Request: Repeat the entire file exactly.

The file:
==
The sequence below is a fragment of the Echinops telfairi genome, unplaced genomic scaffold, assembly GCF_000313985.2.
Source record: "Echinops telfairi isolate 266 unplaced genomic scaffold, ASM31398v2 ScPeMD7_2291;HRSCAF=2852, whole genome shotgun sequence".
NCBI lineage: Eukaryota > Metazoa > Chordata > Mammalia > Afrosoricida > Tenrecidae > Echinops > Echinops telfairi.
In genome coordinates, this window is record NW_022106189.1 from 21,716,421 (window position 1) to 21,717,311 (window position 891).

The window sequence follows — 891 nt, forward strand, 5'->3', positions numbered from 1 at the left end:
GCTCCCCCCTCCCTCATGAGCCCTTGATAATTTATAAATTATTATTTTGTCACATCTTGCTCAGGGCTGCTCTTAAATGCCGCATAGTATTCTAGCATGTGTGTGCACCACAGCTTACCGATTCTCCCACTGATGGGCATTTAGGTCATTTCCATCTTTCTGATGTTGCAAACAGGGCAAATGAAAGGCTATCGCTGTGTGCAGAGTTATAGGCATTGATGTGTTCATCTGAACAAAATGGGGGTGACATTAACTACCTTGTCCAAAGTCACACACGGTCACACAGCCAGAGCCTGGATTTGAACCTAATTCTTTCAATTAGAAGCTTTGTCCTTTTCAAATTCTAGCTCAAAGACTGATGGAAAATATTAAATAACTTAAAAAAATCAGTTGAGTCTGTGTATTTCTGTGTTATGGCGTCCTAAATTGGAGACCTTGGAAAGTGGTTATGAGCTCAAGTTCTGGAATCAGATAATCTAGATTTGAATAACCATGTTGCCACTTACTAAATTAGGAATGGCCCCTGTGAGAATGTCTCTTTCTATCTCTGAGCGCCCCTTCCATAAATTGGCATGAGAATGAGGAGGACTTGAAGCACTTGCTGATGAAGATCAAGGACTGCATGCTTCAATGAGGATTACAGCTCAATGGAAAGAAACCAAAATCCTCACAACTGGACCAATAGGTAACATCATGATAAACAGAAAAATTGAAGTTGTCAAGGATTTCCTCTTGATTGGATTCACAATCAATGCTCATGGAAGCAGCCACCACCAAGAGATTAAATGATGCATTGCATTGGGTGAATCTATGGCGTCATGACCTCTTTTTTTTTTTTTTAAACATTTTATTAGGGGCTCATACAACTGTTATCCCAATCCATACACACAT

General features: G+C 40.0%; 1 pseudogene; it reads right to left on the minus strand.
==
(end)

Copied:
The sequence below is a fragment of the Echinops telfairi genome, unplaced genomic scaffold, assembly GCF_000313985.2.
Source record: "Echinops telfairi isolate 266 unplaced genomic scaffold, ASM31398v2 ScPeMD7_2291;HRSCAF=2852, whole genome shotgun sequence".
NCBI lineage: Eukaryota > Metazoa > Chordata > Mammalia > Afrosoricida > Tenrecidae > Echinops > Echinops telfairi.
In genome coordinates, this window is record NW_022106189.1 from 21,716,421 (window position 1) to 21,717,311 (window position 891).

The window sequence follows — 891 nt, forward strand, 5'->3', positions numbered from 1 at the left end:
GCTCCCCCCTCCCTCATGAGCCCTTGATAATTTATAAATTATTATTTTGTCACATCTTGCTCAGGGCTGCTCTTAAATGCCGCATAGTATTCTAGCATGTGTGTGCACCACAGCTTACCGATTCTCCCACTGATGGGCATTTAGGTCATTTCCATCTTTCTGATGTTGCAAACAGGGCAAATGAAAGGCTATCGCTGTGTGCAGAGTTATAGGCATTGATGTGTTCATCTGAACAAAATGGGGGTGACATTAACTACCTTGTCCAAAGTCACACACGGTCACACAGCCAGAGCCTGGATTTGAACCTAATTCTTTCAATTAGAAGCTTTGTCCTTTTCAAATTCTAGCTCAAAGACTGATGGAAAATATTAAATAACTTAAAAAAATCAGTTGAGTCTGTGTATTTCTGTGTTATGGCGTCCTAAATTGGAGACCTTGGAAAGTGGTTATGAGCTCAAGTTCTGGAATCAGATAATCTAGATTTGAATAACCATGTTGCCACTTACTAAATTAGGAATGGCCCCTGTGAGAATGTCTCTTTCTATCTCTGAGCGCCCCTTCCATAAATTGGCATGAGAATGAGGAGGACTTGAAGCACTTGCTGATGAAGATCAAGGACTGCATGCTTCAATGAGGATTACAGCTCAATGGAAAGAAACCAAAATCCTCACAACTGGACCAATAGGTAACATCATGATAAACAGAAAAATTGAAGTTGTCAAGGATTTCCTCTTGATTGGATTCACAATCAATGCTCATGGAAGCAGCCACCACCAAGAGATTAAATGATGCATTGCATTGGGTGAATCTATGGCGTCATGACCTCTTTTTTTTTTTTTTAAACATTTTATTAGGGGCTCATACAACTGTTATCCCAATCCATACACACAT

General features: G+C 40.0%; 1 pseudogene; it reads right to left on the minus strand.